Top Stories

January 14, 2021


Siemens spin-offs create breakthrough in mass renewable hydrogen production

Siemens Gamesa and Siemens Energy are developing a commercial offshore wind turbine that produces hydrogen via electrolysis, marking a breakthrough for the mass production of renewable hydrogen. The companies are investing $146 million in the new system. It is the renewable industry’s most concrete plan yet to capitalise on an expected boom in hydrogen demand. Hoping to get ahead of main rivals Vestas and General Electric, Siemens Energy and Siemens Gamesa are targeting large industrial players, including steelmakers, refineries and chemical firms, as customers from the mid-2020s. In the European Union renewable hydrogen is seen as a way to meet goals to reduce emissions, replacing fossil fuel in sectors that are struggling to decarbonise. (Reuters)


Major asset managers still voting against tougher climate measures

An analysis of the world's 30 largest fund managers has found that the global sector is failing to translate high-level climate commitments into investment decisions and support for shareholder resolutions. Conducted by think tank InfluenceMap, the research outlines how each of the 30 finance majors are aligning with the Paris Agreement by tracking progress against three criteria: the carbon intensity of their portfolios, their engagement on climate with investee companies, and their support for climate-related shareholder resolutions. The report reveals mixed progress, with European firms generally out-performing their US-based and Asia-based counterparts. The likes of BNP Paribas, UBS and Legal & General Investment Management all received an overall ‘A+’ grade. This happens in the same week that BlackRock was widely criticised for continuing to hold $85 billion investments in coal. (Edie)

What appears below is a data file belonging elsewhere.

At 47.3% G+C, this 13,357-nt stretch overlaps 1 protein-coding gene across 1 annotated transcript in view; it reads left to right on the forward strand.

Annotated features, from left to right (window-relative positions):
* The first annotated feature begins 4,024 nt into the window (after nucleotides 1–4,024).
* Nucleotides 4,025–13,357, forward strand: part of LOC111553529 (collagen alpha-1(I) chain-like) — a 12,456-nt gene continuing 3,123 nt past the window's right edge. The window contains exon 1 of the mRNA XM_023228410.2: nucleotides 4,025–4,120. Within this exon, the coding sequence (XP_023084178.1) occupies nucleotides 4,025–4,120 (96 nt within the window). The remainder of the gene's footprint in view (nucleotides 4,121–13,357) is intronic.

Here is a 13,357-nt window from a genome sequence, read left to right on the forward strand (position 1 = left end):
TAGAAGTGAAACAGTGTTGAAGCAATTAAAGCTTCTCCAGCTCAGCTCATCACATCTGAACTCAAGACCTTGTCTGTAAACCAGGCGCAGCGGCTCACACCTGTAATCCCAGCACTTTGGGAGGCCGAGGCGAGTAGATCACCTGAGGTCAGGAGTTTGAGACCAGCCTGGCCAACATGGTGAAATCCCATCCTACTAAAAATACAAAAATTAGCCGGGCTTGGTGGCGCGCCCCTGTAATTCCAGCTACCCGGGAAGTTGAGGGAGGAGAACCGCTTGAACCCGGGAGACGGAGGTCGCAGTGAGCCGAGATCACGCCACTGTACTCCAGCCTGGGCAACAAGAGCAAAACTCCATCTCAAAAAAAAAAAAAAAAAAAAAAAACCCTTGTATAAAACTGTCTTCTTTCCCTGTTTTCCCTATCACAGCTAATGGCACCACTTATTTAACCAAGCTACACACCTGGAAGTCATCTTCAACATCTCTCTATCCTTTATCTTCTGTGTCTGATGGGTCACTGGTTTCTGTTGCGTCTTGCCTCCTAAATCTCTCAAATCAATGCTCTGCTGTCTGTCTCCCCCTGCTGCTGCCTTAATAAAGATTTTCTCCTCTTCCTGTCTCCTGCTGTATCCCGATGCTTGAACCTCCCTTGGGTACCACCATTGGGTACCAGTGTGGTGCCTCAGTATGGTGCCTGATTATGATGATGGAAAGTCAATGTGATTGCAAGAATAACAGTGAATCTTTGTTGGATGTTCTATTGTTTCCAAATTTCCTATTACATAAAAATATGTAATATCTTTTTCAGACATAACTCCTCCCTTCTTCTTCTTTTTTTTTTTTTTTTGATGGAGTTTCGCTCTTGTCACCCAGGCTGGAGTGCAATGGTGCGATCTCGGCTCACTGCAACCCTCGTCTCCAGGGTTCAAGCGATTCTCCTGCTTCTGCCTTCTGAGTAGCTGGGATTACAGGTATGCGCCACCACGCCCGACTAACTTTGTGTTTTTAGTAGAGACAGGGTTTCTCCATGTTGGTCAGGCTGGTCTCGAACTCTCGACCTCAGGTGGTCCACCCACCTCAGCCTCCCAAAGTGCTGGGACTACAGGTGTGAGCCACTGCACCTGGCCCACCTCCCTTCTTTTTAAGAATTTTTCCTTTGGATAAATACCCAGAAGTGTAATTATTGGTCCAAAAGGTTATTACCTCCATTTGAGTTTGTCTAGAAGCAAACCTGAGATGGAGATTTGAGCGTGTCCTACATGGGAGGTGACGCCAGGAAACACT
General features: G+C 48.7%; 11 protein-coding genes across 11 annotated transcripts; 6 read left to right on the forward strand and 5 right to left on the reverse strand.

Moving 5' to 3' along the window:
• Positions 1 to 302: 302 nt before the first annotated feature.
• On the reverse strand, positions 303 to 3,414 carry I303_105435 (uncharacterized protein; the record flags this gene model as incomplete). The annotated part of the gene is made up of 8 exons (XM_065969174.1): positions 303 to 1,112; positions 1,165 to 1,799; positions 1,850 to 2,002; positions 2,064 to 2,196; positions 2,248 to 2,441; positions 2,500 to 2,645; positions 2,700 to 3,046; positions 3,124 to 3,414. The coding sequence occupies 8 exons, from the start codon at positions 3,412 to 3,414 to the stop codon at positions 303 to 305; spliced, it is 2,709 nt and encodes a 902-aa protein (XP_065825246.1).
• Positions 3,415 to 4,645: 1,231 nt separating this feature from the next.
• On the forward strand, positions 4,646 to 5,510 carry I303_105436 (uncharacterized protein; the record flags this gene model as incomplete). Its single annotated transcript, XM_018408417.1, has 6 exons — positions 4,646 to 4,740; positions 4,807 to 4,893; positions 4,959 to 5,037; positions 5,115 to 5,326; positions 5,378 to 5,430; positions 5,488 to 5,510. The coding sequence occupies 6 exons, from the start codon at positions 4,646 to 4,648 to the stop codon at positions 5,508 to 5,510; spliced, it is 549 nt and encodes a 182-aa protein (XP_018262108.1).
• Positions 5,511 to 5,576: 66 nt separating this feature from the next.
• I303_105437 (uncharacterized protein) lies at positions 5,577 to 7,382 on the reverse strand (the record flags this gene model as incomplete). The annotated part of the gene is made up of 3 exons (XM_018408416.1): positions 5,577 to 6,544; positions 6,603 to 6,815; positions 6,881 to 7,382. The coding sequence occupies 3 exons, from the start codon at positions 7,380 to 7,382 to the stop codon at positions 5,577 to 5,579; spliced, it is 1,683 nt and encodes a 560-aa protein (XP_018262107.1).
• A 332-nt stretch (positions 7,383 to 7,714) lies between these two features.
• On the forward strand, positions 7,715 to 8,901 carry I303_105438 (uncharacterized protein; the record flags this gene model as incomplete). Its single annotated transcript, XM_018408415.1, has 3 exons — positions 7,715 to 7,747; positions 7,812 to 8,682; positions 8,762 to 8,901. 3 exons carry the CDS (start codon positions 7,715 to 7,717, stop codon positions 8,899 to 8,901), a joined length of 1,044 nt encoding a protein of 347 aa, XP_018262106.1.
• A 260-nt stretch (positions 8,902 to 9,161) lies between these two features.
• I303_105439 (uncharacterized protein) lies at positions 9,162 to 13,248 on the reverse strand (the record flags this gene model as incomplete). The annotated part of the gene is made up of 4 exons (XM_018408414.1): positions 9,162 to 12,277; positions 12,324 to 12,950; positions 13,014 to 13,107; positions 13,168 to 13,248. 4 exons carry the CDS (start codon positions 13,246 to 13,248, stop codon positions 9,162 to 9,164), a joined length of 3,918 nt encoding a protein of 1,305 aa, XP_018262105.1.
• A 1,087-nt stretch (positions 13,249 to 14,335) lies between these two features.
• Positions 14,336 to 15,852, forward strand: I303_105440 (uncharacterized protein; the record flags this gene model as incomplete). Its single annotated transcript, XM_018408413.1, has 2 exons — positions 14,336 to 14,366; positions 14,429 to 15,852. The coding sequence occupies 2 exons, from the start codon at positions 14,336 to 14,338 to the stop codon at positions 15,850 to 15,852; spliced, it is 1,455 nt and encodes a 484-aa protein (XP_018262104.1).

The British government has been urged to give shareholders a vote on how businesses are responding to global warming in a sign of growing investor concern about the risks of climate change to financial returns. The Investor Forum, an influential group whose members account for a third of the UK’s FTSE all-share market capitalisation, including BlackRock, Standard Life Aberdeen, Fidelity International, Schroders, Boohoo and Royal Mail, called on the government to consult on rolling out so-called “say on climate” votes. So far, both Spanish airport group Aena, and consumer goods giant Unilever have pledged to regular climate votes. The Investor Forum says it would be a framework to enable investors to understand which companies are making great progress on addressing climate change and which aren’t. (Financial Times*)


TSB and Aviva Investors plot pathway to net-zero carbon

Major retail bank TSB has unveiled its plans to reach net-zero by 2030, after cutting operational emissions by 66% during 2020. TSB revealed that it has completed the renewable electricity switch and recorded a 66% decrease in operational emissions year-on-year, following the announcement of its 2030 net-zero target in July 2020. The bank has now outlined measures to reduce gas use for heating, which accounts for 94% of remaining operational emissions, by implementing efficiency measures. In related news, asset management company Aviva Investors has revealed its plans to decarbonise its £47.3 billion real assets portfolio by 2040. The company will also funnel £2.5 billion into low-carbon and renewable energy infrastructure and create £1 billion of climate-transition-focused loans for utilities and the built environment. (Edie)


Half of women put off by ‘masculine’ language in job adverts

Biased language in some job adverts in Britain deters as many as one in two women from applying, according to a study by telecommunications company Openreach. The study found that women’s interest in applying for an engineering job increased by over 200% when changes were made to the advert’s language. While 80% of women said they would not consider working in engineering, 56% were interested in the job once the advert had been rephrased, including replacing the word “engineer” with “network coordinator”. Engineering remains a male-dominated profession, with women making up just over 3% of Openreach engineers compared to 11% of engineers nationally. The study also shows that 55% of respondents are considering a new career because of the pandemic, highlighting the pressing need to remove gender barriers to recruitment. (Reuters)


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